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3 hours ago, Marty Backe said:

After putting in countless hours of riding my feet and legs can take anything now. I can ride at least 3 hours straight with no real discomfort. I guess you just have to put in the time.

I think you have natural endurance, Marty.  I've never found it easy to stand for long periods, especially in one position.  I have to shift my position constantly and can get pretty tired even doing essentially nothing, if I have to stand.  Having flat feet and scoliosis doesn't help, but everybody's got something ...

On the other hand, as a younger guy I could run for hours on end.  But that was changing position non-stop.  I think I'm going to have to move around and be a lot more squirrely and twitchy than most people on a EUC.  

3 hours ago, alfu said:

Thank you all for the responses! You are right, of course: even Will Prowse says his feet are 'dying' after a ride around town.
I thought I would have to heal before trying again, but some guards cut from milk jugs stuffed down into my crew socks got me back on.

Sadly, that didn't last long; see update in original post.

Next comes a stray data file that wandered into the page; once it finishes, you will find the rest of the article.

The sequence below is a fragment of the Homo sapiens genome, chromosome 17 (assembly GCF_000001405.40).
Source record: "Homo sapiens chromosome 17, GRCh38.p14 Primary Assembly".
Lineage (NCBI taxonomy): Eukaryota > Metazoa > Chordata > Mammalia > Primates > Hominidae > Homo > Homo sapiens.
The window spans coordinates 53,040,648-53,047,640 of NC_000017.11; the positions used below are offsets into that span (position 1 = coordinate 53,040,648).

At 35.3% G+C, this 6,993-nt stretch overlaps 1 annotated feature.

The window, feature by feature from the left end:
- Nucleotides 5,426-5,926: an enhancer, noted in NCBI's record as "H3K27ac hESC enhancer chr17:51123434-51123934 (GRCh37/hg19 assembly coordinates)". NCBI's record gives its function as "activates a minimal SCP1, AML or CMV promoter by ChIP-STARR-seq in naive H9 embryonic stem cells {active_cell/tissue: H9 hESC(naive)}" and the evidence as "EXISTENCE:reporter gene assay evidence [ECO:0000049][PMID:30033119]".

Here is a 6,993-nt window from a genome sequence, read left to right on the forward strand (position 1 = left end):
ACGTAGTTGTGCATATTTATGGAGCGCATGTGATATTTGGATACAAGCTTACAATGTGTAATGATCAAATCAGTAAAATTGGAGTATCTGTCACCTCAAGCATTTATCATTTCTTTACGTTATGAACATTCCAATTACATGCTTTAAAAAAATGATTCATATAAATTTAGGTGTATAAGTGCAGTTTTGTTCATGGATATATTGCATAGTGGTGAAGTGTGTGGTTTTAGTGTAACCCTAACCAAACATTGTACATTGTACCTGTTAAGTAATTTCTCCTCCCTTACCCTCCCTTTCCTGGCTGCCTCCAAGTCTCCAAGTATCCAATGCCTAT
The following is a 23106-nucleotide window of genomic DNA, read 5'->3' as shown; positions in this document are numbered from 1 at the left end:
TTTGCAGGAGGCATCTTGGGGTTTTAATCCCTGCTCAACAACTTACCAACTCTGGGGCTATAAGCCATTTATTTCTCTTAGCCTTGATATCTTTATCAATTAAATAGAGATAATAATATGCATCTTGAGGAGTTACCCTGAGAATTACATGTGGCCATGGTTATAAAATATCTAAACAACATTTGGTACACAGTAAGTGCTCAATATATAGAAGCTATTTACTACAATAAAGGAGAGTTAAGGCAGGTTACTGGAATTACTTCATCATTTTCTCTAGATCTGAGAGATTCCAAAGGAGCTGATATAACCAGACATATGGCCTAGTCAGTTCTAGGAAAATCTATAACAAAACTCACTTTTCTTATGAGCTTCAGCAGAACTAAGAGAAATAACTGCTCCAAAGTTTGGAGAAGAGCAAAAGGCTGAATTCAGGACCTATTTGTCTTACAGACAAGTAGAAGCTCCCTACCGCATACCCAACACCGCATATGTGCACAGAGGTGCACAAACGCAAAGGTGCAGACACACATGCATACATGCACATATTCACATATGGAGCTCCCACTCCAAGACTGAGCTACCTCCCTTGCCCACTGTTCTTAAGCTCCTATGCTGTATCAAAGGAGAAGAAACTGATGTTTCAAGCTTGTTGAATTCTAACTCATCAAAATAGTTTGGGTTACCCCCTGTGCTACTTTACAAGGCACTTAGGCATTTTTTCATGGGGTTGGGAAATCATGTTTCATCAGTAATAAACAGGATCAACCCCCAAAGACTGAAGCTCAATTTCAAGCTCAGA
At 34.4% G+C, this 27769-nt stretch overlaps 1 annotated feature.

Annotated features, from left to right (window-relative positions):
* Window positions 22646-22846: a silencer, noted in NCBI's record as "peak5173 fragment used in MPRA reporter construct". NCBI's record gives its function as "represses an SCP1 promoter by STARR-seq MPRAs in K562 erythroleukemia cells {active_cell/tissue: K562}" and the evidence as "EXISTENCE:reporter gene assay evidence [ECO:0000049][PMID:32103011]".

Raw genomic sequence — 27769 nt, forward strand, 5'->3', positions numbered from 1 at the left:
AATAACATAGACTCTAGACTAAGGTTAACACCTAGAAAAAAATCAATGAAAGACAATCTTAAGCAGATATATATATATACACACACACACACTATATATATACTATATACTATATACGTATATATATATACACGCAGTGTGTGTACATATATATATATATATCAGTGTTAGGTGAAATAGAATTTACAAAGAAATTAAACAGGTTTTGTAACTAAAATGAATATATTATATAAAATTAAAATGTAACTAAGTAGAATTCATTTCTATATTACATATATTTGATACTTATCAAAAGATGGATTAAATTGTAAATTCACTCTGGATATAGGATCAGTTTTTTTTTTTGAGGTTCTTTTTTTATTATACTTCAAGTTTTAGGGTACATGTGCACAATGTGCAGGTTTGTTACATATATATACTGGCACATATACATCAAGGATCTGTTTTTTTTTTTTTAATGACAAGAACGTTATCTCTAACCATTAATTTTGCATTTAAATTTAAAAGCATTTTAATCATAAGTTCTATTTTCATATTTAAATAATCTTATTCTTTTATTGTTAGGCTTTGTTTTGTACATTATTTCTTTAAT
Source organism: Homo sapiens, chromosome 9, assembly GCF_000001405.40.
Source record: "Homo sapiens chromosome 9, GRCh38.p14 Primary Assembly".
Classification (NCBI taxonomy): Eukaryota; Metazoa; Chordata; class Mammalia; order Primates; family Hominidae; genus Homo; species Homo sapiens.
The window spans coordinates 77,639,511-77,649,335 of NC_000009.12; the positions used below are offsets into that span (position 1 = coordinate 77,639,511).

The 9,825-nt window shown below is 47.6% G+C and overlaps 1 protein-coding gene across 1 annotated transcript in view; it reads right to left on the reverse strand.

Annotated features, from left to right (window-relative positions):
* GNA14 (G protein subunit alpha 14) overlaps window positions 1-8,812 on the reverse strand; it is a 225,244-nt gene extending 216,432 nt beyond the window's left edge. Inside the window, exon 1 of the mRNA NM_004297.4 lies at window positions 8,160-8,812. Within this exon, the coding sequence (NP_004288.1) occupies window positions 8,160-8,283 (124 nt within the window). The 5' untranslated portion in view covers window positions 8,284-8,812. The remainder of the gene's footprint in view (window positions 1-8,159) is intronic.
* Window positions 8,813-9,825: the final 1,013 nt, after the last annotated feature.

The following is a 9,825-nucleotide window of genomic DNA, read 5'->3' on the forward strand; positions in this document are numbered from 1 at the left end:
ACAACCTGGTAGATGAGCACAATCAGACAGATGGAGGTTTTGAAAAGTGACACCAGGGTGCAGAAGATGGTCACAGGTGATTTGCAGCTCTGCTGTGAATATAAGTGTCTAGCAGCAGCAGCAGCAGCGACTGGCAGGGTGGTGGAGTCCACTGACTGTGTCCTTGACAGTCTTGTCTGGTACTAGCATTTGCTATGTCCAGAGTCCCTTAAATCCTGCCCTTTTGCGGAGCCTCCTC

I love the ingenious ways people come up with to do things perfectly well and on the cheap!  Good going!

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I'll do a rolling dismount where I hop off the EUC then catch it one-handed as it goes by; the few steps I take does wonders in restoring my feet.

My intent is to smoothly do a dismount and mount while walking or running, just like that amazing French guy whose agility is second to none. I'm not there yet.

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2 hours ago, LanghamP said:

I'll do a rolling dismount where I hop off the EUC then catch it one-handed as it goes by; the few steps I take does wonders in restoring my feet.

I'd love to see a video! I think I know what you mean but it's always to get pointers on technique.

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4 minutes ago, dmethvin said:

I'd love to see a video! I think I know what you mean but it's always to get pointers on technique.

 

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I also (mostly) learned on step-n-roll.  I did not have the ankle injury; had the same leg injury - so added padding to the top of the EUC purely for leg protection.  (I'm an experienced manual unicycle rider - I beat my ankles badly when I first learned to uni).